The late 70s saw the leap from 7″ to 12″ singles for club play. But there were more leaps of format to be made; many not so widely adopted by the labels. Stiff Records deserves some credit for bringing back the 10″ single and rescuing it from decades of neglect. They also decided to move in the opposite direction with a 5″ single for the ironically named “Big Shot [Momentarily]” by the label’s eccentric keyboard pop magician Jona Lewie. Lewie is a profoundly talented player who runs the gamut from sleek electropop to gut bucket blues without breaking into a sweat. The single in discussion today adroitly spans both of those divergent ideals!
Jona Lewie: Big Shot [Momentarily] UK 5″ 
- Big Shot [Momentarily]
- I’ll Get By In Pittsburgh
As his follow up single to the hit “[You’ll Always Find Me In The] Kitchen At Parties” singer offered up another A-side not on his “On The Other Hand, There’s A Fist” album. “Big Shot” was matched with the brief B-side “I’ll Get By In Pittsburgh” which was from his long player. “Big Shot” is a cheerful electro-polka hybrid with its jaunty beat rendered entirely on synths while the song is periodically shot through with strummed electric guitar riffs reverberating metallically! It sounds for all the world like a soundtrack for some children’s animation but for the mordant lyrics that seem astonishingly prescient in today’s diminished world.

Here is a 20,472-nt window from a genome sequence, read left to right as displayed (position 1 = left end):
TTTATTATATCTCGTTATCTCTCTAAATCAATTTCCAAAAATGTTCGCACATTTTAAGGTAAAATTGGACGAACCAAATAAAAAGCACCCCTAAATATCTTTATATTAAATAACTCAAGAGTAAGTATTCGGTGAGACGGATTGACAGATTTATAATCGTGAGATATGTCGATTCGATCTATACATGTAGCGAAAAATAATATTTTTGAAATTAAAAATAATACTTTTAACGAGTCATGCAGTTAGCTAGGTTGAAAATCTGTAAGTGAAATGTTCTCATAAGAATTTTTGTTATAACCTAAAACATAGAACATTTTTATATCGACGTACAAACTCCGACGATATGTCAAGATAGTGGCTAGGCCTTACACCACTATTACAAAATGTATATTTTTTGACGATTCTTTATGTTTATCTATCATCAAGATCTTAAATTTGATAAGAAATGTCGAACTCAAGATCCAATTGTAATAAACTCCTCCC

“Big shot – they tell me that’s what I could be (2x)
But it’s – momentarily
You know it’s – momentarily
They put you in a wigwam
And make you do it on a program on T.V.”
Isn’t that the gist of several “reality” programs they have now? The bouncy number fits nicely on a 5″ single, which clocks in at 2:59 – probably all that can fit on a record that’s mostly label.
The B-side is even better suited to its small physical area on the disc with “I’ll Get By In Pittsburgh” clocking in at a svelte 1:48! The tune itself sounds like some long lost Professor Longhair ’78. On the “On The Other Hand, There’s A Fist” album it’s revealed in the liner notes that the boozy little ditty was recorded with garden variety cassette deck to better give high fidelity the slip. Listening to this, it’s hard to believe that this was recorded in 1978. Lewie slurs the lyrics so joyfully, it’s almost impossible to make any of the lyrics out. But if you can’t tell by the feel, then you’re listening to the wrong record!
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